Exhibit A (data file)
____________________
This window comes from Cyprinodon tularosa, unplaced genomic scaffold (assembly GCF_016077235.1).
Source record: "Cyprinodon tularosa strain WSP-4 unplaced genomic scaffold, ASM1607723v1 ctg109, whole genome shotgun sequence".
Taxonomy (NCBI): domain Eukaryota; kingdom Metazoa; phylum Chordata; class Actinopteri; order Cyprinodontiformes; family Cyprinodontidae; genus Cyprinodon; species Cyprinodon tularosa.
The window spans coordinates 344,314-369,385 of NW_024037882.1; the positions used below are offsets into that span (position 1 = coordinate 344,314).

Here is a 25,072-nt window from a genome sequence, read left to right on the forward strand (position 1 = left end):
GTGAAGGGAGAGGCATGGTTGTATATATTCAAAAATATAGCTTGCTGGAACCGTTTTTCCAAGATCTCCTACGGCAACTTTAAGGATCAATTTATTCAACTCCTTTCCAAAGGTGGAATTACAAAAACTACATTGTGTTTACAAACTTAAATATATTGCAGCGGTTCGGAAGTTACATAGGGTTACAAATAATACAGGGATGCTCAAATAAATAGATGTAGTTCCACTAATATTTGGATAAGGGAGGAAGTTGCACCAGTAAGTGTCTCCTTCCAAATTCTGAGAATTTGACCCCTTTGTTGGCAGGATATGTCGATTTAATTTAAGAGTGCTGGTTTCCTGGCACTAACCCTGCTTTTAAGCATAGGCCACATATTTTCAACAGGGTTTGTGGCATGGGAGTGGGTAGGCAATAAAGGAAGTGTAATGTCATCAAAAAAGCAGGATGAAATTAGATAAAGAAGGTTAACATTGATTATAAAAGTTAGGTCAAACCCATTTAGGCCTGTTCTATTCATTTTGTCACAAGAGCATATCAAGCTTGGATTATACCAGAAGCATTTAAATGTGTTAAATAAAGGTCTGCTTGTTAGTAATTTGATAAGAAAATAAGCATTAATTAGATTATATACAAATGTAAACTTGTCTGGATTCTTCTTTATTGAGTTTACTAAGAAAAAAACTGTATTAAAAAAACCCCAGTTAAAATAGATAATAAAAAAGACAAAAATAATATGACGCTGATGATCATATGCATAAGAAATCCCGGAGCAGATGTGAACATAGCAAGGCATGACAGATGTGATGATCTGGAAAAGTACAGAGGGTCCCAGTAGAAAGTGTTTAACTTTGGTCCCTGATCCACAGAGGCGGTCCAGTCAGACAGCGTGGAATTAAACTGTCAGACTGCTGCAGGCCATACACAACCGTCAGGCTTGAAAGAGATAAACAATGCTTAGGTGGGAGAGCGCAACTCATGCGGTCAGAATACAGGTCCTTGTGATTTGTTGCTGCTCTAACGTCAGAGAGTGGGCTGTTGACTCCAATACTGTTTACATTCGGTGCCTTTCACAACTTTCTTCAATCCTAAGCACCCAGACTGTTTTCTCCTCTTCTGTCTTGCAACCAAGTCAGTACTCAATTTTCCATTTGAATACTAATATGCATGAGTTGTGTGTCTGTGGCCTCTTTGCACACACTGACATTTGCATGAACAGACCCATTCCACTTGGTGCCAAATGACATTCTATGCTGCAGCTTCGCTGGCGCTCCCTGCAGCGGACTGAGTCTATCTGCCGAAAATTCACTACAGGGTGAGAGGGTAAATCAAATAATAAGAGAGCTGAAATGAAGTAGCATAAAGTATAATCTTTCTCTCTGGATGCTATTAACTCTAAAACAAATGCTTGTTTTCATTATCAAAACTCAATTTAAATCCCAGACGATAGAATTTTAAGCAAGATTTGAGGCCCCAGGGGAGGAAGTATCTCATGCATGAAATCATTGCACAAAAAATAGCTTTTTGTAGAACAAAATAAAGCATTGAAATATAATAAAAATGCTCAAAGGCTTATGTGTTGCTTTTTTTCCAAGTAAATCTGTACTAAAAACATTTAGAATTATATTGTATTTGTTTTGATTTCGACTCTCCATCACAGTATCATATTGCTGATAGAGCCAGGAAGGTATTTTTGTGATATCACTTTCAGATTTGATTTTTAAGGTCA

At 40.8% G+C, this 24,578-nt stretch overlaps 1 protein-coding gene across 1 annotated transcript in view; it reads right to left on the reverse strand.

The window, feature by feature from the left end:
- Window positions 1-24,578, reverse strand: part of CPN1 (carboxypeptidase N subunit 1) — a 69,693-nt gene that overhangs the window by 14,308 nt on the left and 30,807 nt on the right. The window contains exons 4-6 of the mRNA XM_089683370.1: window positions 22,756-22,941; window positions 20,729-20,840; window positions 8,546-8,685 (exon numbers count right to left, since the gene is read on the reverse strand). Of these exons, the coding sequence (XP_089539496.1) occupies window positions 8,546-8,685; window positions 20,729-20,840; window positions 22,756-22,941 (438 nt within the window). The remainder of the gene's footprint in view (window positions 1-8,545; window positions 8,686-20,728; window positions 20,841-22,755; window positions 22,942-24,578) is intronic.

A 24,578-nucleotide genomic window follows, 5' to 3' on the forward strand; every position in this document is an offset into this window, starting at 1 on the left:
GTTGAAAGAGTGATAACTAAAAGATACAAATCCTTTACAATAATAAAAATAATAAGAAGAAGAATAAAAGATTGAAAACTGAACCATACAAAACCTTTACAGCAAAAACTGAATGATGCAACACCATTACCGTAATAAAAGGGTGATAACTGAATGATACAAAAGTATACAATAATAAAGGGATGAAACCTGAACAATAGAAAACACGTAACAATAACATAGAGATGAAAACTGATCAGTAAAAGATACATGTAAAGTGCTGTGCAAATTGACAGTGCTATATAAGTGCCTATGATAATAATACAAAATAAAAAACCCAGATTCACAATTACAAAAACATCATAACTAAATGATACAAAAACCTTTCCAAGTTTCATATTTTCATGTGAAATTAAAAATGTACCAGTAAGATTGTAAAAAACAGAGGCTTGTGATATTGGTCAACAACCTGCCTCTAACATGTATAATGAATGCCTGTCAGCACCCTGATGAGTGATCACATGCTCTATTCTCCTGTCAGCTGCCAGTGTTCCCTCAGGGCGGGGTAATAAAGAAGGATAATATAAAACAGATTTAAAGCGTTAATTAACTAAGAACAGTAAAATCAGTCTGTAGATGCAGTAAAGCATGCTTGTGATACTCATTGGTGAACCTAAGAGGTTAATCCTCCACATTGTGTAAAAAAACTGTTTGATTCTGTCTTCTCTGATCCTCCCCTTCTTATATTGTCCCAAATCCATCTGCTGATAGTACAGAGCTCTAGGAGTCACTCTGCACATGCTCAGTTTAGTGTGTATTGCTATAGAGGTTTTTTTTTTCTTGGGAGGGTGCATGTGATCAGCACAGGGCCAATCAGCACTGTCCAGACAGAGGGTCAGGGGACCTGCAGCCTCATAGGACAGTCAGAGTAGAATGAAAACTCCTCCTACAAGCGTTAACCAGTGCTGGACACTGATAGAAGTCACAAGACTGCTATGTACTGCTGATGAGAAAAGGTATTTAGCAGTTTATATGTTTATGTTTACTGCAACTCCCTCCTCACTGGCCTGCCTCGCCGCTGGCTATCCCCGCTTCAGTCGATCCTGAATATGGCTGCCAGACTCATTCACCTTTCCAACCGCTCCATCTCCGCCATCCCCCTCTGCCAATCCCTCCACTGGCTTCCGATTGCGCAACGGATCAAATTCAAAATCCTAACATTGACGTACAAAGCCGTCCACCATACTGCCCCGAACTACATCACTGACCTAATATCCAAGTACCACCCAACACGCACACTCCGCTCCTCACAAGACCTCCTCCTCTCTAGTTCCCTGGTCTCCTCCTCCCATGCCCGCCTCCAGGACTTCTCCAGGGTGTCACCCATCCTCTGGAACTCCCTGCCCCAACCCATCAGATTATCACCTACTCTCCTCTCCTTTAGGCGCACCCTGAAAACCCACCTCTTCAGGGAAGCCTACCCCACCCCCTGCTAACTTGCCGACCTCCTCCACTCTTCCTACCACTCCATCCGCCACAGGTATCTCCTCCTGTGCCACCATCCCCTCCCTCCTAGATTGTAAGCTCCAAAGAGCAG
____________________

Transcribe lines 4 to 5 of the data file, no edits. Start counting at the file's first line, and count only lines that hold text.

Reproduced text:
The window spans coordinates 344,314-369,385 of NW_024037882.1; the positions used below are offsets into that span (position 1 = coordinate 344,314).

Here is a 25,072-nt window from a genome sequence, read left to right on the forward strand (position 1 = left end):